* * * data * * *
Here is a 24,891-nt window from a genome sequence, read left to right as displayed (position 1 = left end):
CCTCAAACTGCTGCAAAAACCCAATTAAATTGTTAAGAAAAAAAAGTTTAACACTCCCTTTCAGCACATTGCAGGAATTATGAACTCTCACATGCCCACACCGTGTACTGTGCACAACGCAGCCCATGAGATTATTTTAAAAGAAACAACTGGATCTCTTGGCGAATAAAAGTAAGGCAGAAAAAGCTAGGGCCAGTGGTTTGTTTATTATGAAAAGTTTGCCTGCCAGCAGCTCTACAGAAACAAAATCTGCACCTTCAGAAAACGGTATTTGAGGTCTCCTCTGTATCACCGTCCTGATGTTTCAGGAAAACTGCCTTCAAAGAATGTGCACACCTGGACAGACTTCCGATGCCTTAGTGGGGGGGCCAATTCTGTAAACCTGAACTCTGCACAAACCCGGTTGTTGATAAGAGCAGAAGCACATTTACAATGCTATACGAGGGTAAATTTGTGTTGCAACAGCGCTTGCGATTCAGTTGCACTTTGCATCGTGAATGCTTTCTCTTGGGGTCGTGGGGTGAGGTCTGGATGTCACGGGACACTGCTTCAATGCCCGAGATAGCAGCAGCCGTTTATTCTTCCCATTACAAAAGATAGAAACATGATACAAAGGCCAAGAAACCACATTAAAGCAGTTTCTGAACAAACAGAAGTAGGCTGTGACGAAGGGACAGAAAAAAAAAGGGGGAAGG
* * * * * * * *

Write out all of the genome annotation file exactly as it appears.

Here is a 24,891-nt window from a genome sequence, read left to right as displayed (position 1 = left end):
CCTCAAACTGCTGCAAAAACCCAATTAAATTGTTAAGAAAAAAAAGTTTAACACTCCCTTTCAGCACATTGCAGGAATTATGAACTCTCACATGCCCACACCGTGTACTGTGCACAACGCAGCCCATGAGATTATTTTAAAAGAAACAACTGGATCTCTTGGCGAATAAAAGTAAGGCAGAAAAAGCTAGGGCCAGTGGTTTGTTTATTATGAAAAGTTTGCCTGCCAGCAGCTCTACAGAAACAAAATCTGCACCTTCAGAAAACGGTATTTGAGGTCTCCTCTGTATCACCGTCCTGATGTTTCAGGAAAACTGCCTTCAAAGAATGTGCACACCTGGACAGACTTCCGATGCCTTAGTGGGGGGGCCAATTCTGTAAACCTGAACTCTGCACAAACCCGGTTGTTGATAAGAGCAGAAGCACATTTACAATGCTATACGAGGGTAAATTTGTGTTGCAACAGCGCTTGCGATTCAGTTGCACTTTGCATCGTGAATGCTTTCTCTTGGGGTCGTGGGGTGAGGTCTGGATGTCACGGGACACTGCTTCAATGCCCGAGATAGCAGCAGCCGTTTATTCTTCCCATTACAAAAGATAGAAACATGATACAAAGGCCAAGAAACCACATTAAAGCAGTTTCTGAACAAACAGAAGTAGGCTGTGACGAAGGGACAGAAAAAAAAAGGGGGAAGG